Pennsylvania lawmakers have passed what some cable-security experts call the most comprehensive and up-to-date anti-piracy bill yet by any state.
The measure criminalizes both cable theft and intentional disruption of service. It also extends beyond video to provide protection for telephony and Internet products and expands protected industries to satellite TV, telephony providers, and wireless communications such as microwave and radio services.
Backers expect Gov. Tom Ridge to sign the bill, which passed the state General Assembly last Tuesday. It becomes law 60 days afterwards.
Theft costs Pennsylvania's cable industry a conservative estimate of $250 million each year, the Pennsylvania Cable and Telecommunications Association told legislators. Local governments share that loss in the form of unrealized franchise-fee revenue.
"This legislation will provide cable companies, other providers of telecommunications services and the law-enforcement community with tools to finally get this problem under control," said the PCTA's president, Bill Cologie.
Cable-security executives were particularly pleased with scaled penalty provisions and strong civil-suit protections.
The new law classifies cable theft as a misdemeanor in the first degree. The penalty elevates to the level of felony for recidivists.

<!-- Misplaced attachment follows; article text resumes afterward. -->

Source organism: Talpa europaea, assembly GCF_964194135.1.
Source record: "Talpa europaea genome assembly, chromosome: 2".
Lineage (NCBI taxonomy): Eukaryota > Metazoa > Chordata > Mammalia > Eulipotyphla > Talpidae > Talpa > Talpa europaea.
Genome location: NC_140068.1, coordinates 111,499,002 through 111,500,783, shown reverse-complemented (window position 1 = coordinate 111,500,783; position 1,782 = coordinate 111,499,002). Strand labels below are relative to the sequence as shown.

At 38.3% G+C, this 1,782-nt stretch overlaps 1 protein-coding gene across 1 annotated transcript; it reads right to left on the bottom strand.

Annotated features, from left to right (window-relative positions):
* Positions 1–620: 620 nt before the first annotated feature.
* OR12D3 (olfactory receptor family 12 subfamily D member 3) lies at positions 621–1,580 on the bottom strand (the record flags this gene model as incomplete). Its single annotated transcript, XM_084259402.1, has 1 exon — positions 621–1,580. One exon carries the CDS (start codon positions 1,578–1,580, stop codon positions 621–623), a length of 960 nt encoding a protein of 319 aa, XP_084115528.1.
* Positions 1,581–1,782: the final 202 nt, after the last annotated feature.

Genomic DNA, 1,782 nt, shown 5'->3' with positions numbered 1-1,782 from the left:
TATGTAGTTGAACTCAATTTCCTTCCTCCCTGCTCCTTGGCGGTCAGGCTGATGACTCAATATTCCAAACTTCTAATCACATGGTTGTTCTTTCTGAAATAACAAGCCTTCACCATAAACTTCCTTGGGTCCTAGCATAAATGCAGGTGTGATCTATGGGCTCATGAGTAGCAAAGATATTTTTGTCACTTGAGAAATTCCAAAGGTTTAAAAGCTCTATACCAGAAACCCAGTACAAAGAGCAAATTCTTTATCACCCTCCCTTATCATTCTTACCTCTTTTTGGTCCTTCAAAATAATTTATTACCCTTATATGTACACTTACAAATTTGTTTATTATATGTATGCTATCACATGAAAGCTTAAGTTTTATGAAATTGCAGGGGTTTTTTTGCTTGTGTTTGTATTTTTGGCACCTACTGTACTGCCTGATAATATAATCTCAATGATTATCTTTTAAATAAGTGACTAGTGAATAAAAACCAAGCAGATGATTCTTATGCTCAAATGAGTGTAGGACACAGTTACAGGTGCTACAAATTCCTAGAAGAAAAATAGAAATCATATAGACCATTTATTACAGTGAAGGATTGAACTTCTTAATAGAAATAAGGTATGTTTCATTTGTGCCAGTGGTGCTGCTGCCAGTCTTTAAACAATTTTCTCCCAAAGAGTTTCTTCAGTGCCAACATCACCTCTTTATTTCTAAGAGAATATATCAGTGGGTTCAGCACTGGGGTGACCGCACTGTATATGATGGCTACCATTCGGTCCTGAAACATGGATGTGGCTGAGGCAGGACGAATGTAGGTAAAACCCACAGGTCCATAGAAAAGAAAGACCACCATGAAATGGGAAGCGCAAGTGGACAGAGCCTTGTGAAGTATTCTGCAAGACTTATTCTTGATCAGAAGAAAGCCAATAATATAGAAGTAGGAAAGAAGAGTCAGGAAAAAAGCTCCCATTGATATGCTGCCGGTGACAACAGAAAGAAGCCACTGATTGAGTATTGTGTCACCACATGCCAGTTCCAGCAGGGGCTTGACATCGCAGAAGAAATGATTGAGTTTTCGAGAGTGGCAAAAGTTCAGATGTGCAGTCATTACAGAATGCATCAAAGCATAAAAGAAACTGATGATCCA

A suspect who possesses 10 to 50 doctored devices and is convicted on a second theft charge would be guilty of a felony of the third degree. If caught with more than 50 boxes, a recidivist could be convicted of a felony in the second degree, which could mean up to 20 years in jail.
Financial penalties are stiffer, too. The new law calls for fines of $250 to $10,000 per illegally doctored box. For a large-scale operation, this would mean greater fines than under federal law, because federal judges interpret federal Cable Act anti-piracy sections to mean that penalties are cumulative and capped at $50,000.
The Pennsylvania law also gives judges discretion to determine if offenses were willful and egregious. If so, the penalty can rise to $50,000 per box.
Another major advance is language that allows a communications vendor to go after suspects who intentionally disrupt service. This will be valuable in the future pursuit of hackers that shut down or alter corporate Web sites, or use a company's cable-modem platform to harass or crash other modem users.
The measure also allows for prosecution of out-of-state pirate vendors.
"This law is unique in that it expands the protection of state law to prohibit not just access, but protects software, devices and other methods of disruption and illegal service acquisition, no matter how they are offered," said Geoff Beauchamp, counsel to the Broadband Internet Security Task Force, which helped draft the Pennsylvania law. "It's a very good statute for the 21st century, better than the federal law."
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